As noted in that submission (which is also available online, along with others), I am comfortably past the original deadline. That may be so, but (as demonstrated by the supplementary evidence submitted by Scottish Land and Estates, the John Muir Trust and the Game and Wildlife Conservation Trust) it is possible to make additional representations, albeit any points you make after the deadline had better be good ones.
I will let my submission speak for itself. As for why I was late, I do not really have a good reason for that. I was mulling over some issues about the amendments to Part 1 of the Land Reform (Scotland) Act 2003 that can be found in the clauses of the new Land Reform Bill and suddenly thought: wait, I had a practical suggestion about reforming this (see this earlier blog).
In summary, I suggest it might be useful to have an intervening stage for disputes between access takers which do not necessarily merit full blown litigation in the sheriff court or indeed a call to the cops. That is all that the current scheme of legislation and the Scottish Outdoor Access Code seems to provide for.
My proposal would be to allow Local Access Forums to make some kind of initial decision on disputes between access takers in a quick, low-cost way. This proposed reform could slip effortlessly into the existing scheme without much controversy and address a slight but not insignificant gap in its dispute resolution mechanism. By making the change part of the legislation, that should elevate it to a requisite standing for access takers to be aware of Local Access Forums and to respect their decisions, without ruling out a judicial determination if matters still require to be litigated.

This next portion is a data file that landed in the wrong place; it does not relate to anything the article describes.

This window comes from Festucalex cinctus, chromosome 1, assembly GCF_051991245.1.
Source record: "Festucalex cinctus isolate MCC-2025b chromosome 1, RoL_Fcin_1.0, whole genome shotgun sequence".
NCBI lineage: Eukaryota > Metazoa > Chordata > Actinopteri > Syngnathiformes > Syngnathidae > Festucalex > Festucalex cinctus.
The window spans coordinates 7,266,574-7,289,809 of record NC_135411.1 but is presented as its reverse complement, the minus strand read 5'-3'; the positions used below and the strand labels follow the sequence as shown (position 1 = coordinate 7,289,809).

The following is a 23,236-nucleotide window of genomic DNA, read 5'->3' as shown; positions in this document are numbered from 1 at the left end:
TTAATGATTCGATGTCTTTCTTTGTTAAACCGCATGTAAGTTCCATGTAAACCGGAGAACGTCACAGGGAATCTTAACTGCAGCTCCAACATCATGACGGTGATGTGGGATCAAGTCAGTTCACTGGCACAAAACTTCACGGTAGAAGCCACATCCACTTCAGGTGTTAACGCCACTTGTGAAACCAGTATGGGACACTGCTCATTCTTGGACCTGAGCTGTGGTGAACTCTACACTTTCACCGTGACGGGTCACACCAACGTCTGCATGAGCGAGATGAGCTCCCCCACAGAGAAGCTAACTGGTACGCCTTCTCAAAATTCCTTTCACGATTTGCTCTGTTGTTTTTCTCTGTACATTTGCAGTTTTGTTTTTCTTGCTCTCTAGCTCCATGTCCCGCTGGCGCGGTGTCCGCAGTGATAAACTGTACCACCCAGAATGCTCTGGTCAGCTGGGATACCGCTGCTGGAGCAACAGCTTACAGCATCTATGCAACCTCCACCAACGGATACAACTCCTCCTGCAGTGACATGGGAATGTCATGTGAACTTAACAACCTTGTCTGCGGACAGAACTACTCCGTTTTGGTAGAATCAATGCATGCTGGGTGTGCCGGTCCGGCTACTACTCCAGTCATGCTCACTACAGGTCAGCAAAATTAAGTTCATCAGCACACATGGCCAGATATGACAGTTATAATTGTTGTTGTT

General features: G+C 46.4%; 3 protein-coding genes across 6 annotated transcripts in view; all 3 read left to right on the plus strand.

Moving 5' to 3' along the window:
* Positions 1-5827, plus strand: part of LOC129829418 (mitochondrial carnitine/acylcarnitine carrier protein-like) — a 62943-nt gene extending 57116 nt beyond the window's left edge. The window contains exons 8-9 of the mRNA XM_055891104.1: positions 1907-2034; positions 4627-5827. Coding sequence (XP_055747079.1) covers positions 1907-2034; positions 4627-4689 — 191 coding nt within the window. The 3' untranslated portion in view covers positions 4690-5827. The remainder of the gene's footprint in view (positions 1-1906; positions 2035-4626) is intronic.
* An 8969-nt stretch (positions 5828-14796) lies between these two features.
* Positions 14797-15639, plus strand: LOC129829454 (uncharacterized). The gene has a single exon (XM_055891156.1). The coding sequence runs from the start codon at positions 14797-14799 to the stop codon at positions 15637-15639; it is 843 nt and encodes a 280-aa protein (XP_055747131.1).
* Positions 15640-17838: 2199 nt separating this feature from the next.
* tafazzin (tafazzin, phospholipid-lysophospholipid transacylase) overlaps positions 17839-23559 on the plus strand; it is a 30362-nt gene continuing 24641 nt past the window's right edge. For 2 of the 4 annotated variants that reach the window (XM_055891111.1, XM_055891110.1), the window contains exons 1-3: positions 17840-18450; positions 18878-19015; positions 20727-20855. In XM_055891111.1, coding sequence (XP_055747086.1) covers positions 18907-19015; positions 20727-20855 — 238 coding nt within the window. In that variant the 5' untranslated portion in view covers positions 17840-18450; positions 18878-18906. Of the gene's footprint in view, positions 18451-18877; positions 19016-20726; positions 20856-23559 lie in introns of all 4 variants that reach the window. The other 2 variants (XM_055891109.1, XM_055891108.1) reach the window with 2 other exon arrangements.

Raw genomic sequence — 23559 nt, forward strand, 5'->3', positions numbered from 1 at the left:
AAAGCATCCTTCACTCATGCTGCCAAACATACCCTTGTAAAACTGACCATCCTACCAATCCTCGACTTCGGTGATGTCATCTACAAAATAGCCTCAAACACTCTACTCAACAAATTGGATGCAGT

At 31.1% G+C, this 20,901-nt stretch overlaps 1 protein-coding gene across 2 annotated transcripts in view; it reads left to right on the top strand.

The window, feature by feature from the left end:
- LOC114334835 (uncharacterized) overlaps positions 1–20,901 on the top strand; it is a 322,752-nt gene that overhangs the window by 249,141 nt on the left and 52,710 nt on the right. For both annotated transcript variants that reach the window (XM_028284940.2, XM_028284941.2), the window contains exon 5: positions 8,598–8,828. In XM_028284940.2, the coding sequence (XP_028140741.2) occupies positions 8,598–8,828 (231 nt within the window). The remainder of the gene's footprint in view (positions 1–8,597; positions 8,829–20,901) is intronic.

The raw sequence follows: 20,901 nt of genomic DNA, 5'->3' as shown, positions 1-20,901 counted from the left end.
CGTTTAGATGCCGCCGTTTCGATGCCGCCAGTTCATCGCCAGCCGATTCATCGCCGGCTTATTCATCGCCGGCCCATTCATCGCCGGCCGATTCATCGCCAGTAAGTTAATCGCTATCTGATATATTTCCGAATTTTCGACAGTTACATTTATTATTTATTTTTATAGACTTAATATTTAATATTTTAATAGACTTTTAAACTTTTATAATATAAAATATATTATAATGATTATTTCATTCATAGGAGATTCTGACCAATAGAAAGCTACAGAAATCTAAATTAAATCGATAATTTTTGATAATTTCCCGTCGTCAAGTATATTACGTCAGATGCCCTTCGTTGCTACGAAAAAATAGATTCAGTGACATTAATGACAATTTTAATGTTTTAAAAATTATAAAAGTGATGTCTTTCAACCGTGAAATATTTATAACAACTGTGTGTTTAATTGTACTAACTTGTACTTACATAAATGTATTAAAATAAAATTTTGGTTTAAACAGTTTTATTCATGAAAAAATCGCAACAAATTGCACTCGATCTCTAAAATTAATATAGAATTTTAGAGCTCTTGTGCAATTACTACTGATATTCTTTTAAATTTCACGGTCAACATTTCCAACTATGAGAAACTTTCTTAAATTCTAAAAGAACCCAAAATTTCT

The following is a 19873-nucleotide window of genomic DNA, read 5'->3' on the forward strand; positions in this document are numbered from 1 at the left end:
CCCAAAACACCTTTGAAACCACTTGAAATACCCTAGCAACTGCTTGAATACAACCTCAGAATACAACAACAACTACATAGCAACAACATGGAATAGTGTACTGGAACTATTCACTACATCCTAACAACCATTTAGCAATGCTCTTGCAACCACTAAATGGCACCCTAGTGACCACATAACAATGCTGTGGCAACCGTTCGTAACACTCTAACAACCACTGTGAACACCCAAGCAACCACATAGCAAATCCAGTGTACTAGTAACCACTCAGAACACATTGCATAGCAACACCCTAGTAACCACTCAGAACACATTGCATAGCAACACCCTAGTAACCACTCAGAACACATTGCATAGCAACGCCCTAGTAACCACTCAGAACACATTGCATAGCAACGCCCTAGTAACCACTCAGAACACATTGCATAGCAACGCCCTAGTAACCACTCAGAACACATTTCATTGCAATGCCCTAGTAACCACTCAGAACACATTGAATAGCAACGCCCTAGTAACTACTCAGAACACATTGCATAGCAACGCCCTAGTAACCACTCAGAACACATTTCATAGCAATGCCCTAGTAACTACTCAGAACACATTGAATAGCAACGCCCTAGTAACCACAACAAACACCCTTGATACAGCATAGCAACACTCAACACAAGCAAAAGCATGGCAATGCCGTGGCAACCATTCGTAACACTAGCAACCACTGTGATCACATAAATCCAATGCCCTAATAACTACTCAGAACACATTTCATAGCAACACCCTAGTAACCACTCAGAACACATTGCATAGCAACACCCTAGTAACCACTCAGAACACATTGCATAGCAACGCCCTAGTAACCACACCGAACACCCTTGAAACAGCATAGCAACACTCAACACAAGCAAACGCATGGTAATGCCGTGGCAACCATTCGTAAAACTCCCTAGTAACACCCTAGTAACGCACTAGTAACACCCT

If implemented, this proposal could build on what is already a largely successful scheme for access to land in Scotland. In terms of how to make the change to the legislation itself, the introduction of a decision making role for Local Access Forums could be relatively simple to achieve, and a new “conduct” exclusion of crossing or being on land in breach of a Local Access Prohibition could be quickly added to the existing s.9(a) of the legislation, which excludes from responsible access that is in breach of an interdict or another judicial orders. (In fact, amendment to s.9 can be made by order under s 4, so that particular change would be relatively painless, but an amendment to the role of a Local Access Forum would be better dealt with in an actual piece of reforming legislation, hence why the Land Reform Bill could be an appropriate vehicle.)
All that said, there is quite a lot going on with the Land Reform Bill, so this seemingly technical reform might be low on the priority list. Be that as it may, I think it is important for academics to engage with reform processes when they are ongoing, even if that engagement is to only prompt a bit more thinking about the legal issues involved.